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Updated 29 Sep 2020

Robin Sharma on becoming a ‘chief inspirational officer’

Robin Sharma advises you on how to step above mediocrity and influence those around you to engage better and gain a foothold over competitors.

27 August 2014  Share  0 comments  Print

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Successful leaders, do more than simply lead. They understand that business is actually about people and the first priority of business is to take care of relationships.

Here are three things that Robin Sharma advises will take your leadership to the next level and promote you to the chief operational officer of your business.

1. Leadership is about inspiration

“If you look at all great businesses, the Facebook’s, Google’s and Instagrams of the world, they started with inspiration and an idea. There was, of course, flawless inspiration over the years, but inspiration was the main driving force behind their success,” says Robin Sharma.

Pyschologists Todd M. Thrash and Andrew J. Elliot have identified the core aspects of inspiration: Evocation, transcendence, and approach motivation.

Inspiration is called up spontaneously and without intention. According to Thrash and Elliot, inspiration involves both being inspired by something and acting on that inspiration.

Thrash and Elliot developed the ‘Inspiration Scale,’ which measures the frequency with which a person experiences inspiration in their daily lives.

They found that inspired people were more open to new experiences, and reported more absorption in their tasks.

The study went on to reveal that inspired people view themselves as more creative and show actual increases in self-ratings of creativity over time.

Patent-holding inventors report being inspired more frequently and intensely than non-patent holders, and the higher the frequency of inspiration, the higher the number of patents held.

2. Leadership is about influence

“Leadership is about going to work every day and, through your words and language, influencing your team. Your team is operating in the way that your behaviour gives your team permission to operate,” says Sharma.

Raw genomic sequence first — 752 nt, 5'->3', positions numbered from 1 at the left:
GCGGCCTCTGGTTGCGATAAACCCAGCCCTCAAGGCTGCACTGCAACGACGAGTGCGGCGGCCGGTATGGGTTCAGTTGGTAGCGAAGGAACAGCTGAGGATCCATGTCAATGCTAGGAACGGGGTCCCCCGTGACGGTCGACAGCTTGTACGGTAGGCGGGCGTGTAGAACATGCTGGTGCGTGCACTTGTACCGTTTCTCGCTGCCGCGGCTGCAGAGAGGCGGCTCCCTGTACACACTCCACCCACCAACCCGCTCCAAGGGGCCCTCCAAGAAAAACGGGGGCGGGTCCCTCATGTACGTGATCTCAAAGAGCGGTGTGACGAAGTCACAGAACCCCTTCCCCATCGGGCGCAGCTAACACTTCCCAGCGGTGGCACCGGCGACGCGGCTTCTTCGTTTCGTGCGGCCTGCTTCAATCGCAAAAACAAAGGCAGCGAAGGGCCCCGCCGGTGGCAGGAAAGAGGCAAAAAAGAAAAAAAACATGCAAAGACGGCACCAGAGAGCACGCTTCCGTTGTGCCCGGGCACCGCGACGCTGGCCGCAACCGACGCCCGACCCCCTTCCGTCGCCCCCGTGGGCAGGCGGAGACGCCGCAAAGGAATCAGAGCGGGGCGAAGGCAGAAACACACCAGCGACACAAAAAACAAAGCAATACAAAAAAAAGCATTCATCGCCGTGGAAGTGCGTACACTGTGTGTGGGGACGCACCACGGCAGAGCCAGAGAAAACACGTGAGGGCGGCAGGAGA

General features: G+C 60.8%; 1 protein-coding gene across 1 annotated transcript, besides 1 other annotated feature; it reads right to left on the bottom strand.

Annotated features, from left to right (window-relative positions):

Gregory Dess and Joseph Picken identify in “Changing Roles: Leadership In The 21st Century,” the competitive global economy requires leaders to shift their focus from efficient management to effective utilization of a company’s diversity of resources.

They present five key roles of leadership:

  • Using strategic vision to motivate and inspire
  • Empowering employees at all levels
  • Accumulating and sharing internal knowledge
  • Gathering and integrating external information
  • Challenging the status quo and enabling creativity

3. Leadership is about impact

Sharma says: “Leadership is about having a bias towards actions and getting more done in seven days than what most people get done in one year.”

Behavioural economist, Dan Ariely, provides evidence that people are driven by meaningful work, by others’ acknowledgement and by the amount of effort we’ve put in:

The harder the task is, the prouder we are. Ariely supports Karl Marx’s concept that we care much more about a product if we’ve participated from start to finish rather than producing a single part over and over.

“When we think about labour, we usually think about motivation and payment as the same thing, but the reality is that we should probably add all kinds of things to it: Meaning, creation, challenges, ownership, identity, pride,” Ariely explains.

Robin Sharma believes that the best business people have the same thing in common: They are solely focused on getting things done, on executing and delivering expertly each time.

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